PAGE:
Ready-to-eat cereals account for a relatively small amount of a child's daily sugar intake.
On average, cereals – including presweetened cereals – provide only 4 percent of children's daily sugar intake.6
Some cereals are low in sugar, and some are presweetened. Below are a couple of cereals side-by-side.
Cheerios has 100 calories, and 1 gram of sugar per serving. It's low in fat and naturally cholesterol free. Its No. 1 ingredient is whole grain oats. It delivers 14 vitamins and minerals, including calcium and vitamin D.
Trix is sweetened. It has 120 calories, and 10 grams of sugar per serving. It is low in fat, and naturally cholesterol free. Its No. 1 ingredient is whole grain corn. It delivers 14 vitamins and minerals, including calcium and vitamin D.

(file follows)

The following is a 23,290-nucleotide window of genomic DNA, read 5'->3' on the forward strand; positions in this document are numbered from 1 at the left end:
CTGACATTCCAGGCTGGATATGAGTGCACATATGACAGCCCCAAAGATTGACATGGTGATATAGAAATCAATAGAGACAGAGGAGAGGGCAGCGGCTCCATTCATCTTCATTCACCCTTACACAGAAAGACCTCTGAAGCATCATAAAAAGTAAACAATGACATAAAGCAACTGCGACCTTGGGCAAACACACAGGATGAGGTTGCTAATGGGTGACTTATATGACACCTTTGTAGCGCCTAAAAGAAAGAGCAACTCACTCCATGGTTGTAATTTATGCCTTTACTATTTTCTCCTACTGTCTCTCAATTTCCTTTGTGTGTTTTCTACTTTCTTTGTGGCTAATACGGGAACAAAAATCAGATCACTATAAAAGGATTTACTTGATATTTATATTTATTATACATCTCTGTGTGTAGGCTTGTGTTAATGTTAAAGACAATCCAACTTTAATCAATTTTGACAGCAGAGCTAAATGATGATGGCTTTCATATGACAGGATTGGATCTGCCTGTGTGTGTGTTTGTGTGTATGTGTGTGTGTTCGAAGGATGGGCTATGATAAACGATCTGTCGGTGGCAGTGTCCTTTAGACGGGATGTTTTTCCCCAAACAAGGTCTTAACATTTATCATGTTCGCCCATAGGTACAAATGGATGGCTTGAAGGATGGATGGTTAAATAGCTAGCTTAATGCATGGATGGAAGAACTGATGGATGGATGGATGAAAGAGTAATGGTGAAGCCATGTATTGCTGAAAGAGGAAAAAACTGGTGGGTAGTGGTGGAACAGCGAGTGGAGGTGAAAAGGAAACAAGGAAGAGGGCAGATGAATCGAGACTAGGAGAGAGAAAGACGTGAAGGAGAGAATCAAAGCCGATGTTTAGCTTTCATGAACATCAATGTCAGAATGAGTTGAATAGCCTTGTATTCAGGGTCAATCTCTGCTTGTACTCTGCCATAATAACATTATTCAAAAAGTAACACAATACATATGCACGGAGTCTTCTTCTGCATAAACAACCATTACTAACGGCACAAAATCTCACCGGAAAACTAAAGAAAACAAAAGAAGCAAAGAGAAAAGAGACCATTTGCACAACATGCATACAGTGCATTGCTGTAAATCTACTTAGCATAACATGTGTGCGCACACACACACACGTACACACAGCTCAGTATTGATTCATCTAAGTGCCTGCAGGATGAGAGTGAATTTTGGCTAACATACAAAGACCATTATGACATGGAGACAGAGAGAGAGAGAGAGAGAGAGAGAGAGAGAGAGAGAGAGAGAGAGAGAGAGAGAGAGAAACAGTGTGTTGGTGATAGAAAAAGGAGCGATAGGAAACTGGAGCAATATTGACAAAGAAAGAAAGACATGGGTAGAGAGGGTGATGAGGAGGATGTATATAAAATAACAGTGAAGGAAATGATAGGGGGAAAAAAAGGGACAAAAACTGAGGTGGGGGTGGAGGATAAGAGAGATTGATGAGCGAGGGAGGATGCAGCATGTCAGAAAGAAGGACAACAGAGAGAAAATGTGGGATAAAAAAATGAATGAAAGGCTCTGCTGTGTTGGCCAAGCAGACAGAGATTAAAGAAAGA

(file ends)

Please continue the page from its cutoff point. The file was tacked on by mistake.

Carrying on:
Both cereals are lower in calories than most other breakfast options. Both are low in fat.
Both deliver key vitamins and minerals. Both have at least 9 grams of whole grain per serving. Both products are good breakfast choices from a calorie and nutrition standpoint.
Eating cereal, including sweetened cereal, is also associated with improved nutrient intake for children.54, 55
And regardless of sweetness level, children who eat cereal have healthier body weights than those who don’t eat cereal.54, 55
6 Centers for Disease Control and Prevention (CDC). National Center for Health Statistics (NCHS). National Health and Nutrition Examination Survey Data. Hyattsville, MD: U.S. Department of Health and Human Services, Centers for Disease Control and Prevention, [2007-08][http.cdc.gov/nchs/nhanes].
54 Albertson AM et al. The Relationship between Ready-to-Eat Cereal Consumption Categorized by Sugar Content and Body Measures in American Children: Results from NHANES 2001- 06 Nutr Research 2001;31:229-236.
55 O’Neil CE et al. Presweetened and Nonpresweetened Ready-to-Eat Cereals at Breakfast Are Associated With Improved Nutrient Intake but Not With Increased Body Weight of Children References 12 and Adolescents: NHANES 1999-2002.